Why do people get addicted to nicotine?

Nicotine is one of the most addictive substances on earth. It is even more addictive than heroin and can cause this effect from the first puff. Even a person who has never smoked before can become a victim of nicotine.

People, that smoke, tends to do it frequently because they are addicted to the substance as they like the habit of smoking. Many of them try to quit this ill-natured habit but fail, often in less than a week, because of the complicated nature in which nicotine addiction develops into the body of the smoker. The health problems at stake are not caused mainly by the substance itself, but for dangerous side-effects, smoking has on the health, looks, and scent of the people.

In the next few paragraphs, we explain the various mechanisms that cause nicotine addiction. It is important to understand that sometimes willpower is not enough and, for some people, some strategies are better than others. Understanding how it works can help that affected choose which option will work better for them in the long run. Now let’s go straight to the facts:

1. Nicotine is absorbed very fast by the body

According to the National Institute on Drug Abuse (NIDA), each cigarette has 10 mg of nicotine, and even 2 mg (the amount contained in one puff) can make someone an addict. That small amount causes this because of the way it quickly enters the bloodstream. Nicotine in tobacco enters the bloodstream through two processes: Mucosa absorption, that occurs through the mouth and inner parts of the nose, and through the alveoli of the lungs, that rapidly shoots it to the brain and affects it in different ways, some of them are accumulative.

2. Nicotine makes you feel pleasure because it makes your brain feel it

According to NIDA, when nicotine gets into the brain, it causes your brain cells to create dopamine, a powerful neurotransmitter that emits a pleasurable feeling. Dopamine occurs in a natural way when people engage in pleasurable experiences of any kind, and it is the focal point of some very complex addictions. It is well documented that smokers even feel some of the effects of this substance without even lighting their cigarettes. The sole ritual of getting a cigarette, manipulating smoking paraphernalia and doing activities that they can relate to their particular smoking experience, makes them feel some dopamine effects and can then make them crave nicotine afterward. You can use some form of tobacco vape juice and reduce the nicotine intake.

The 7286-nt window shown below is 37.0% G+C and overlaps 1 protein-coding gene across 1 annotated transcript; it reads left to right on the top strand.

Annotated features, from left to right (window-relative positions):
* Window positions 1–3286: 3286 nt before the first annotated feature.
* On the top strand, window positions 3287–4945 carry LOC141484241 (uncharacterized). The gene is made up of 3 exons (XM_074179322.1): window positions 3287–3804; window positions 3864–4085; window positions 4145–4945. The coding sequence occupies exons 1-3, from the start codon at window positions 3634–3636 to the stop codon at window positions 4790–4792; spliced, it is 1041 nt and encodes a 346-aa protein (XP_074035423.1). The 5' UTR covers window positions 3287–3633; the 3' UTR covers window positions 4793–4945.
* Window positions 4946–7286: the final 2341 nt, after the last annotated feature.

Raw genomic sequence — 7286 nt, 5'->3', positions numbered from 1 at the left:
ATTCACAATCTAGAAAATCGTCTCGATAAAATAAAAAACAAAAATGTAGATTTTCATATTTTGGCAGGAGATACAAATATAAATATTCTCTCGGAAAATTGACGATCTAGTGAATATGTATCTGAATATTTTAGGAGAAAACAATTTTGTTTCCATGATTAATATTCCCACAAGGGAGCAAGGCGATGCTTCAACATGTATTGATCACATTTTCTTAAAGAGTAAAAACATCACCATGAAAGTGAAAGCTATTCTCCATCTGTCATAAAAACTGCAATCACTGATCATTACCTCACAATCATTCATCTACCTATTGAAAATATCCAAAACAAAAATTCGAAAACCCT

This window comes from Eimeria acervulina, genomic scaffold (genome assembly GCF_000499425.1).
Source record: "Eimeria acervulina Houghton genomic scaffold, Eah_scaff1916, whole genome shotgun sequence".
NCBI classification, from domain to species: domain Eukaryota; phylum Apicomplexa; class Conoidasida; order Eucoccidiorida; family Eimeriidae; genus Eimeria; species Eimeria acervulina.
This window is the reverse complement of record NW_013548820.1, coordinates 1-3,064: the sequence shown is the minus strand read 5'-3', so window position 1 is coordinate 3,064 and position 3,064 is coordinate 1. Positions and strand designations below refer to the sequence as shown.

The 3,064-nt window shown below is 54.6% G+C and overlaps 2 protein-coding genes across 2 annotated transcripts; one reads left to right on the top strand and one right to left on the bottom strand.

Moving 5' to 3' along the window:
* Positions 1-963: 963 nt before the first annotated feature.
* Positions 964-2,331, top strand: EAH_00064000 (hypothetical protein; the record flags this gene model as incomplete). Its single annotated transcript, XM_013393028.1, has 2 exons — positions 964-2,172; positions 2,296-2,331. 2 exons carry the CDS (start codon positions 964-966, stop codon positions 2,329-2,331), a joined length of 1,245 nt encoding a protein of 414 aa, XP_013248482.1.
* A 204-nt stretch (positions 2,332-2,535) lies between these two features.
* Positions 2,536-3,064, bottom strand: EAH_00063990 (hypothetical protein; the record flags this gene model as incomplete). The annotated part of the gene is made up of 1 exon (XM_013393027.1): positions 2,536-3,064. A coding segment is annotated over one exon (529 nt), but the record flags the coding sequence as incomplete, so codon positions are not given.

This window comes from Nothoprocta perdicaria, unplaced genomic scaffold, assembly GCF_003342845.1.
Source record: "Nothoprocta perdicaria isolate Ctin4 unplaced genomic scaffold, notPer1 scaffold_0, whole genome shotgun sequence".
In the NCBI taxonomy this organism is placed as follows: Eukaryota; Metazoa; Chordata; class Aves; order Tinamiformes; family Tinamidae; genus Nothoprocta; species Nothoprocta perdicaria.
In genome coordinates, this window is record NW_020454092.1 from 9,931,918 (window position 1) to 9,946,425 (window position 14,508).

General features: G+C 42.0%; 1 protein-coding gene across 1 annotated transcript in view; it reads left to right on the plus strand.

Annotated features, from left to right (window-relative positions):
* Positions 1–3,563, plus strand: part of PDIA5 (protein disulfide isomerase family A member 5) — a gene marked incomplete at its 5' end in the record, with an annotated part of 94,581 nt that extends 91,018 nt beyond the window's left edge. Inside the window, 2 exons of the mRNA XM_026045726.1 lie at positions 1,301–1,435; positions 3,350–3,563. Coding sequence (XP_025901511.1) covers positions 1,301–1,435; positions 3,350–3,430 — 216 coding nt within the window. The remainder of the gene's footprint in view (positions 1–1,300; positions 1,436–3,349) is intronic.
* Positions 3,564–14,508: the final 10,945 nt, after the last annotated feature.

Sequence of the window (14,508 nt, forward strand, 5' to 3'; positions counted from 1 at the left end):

3. Nicotine builds up tolerance in about hours; it’s so quick that is hard to notice

Tolerance to nicotine is hard to notice because it starts with the second cigarette you smoke in a day. You will need more nicotine to feel the same effect you felt with your first cigarette. It is usual to develop a more frequent smoking habit to get that same sensation. When you smoke during an entire day, you will end up building up considerable nicotine tolerance. This can diminish during abstinence, or even during sleeping, but is one of the most powerful short-term addiction factors caused by smoking

4 Nicotine may not be the only thing in tobacco that makes you want to smoke.

Science has confirmed that nicotine may not be the only ingredient in tobacco that affects the addictive potential. Using advanced neurological imaging technologies, scientists can see the dramatic effect of smoking on the brain, and they have found a marked decrease in the levels of monoamine oxidase (MAO), an important enzyme that is responsible for the breakdown of dopamine.

The change in MAO is probably caused by some ingredient in tobacco smoke other than nicotine since we know that nicotine itself does not dramatically alter MAO levels. This decreases of two forms of MAO (A and B) results in higher levels of dopamine, suggesting that another reason why smokers continue with the habit may be to sustain the high levels of dopamine that cause the desire for using the drug repeatedly.

So, what do you think? Is nicotine something you feel you can deal with? What method would you choose to stop smoking?

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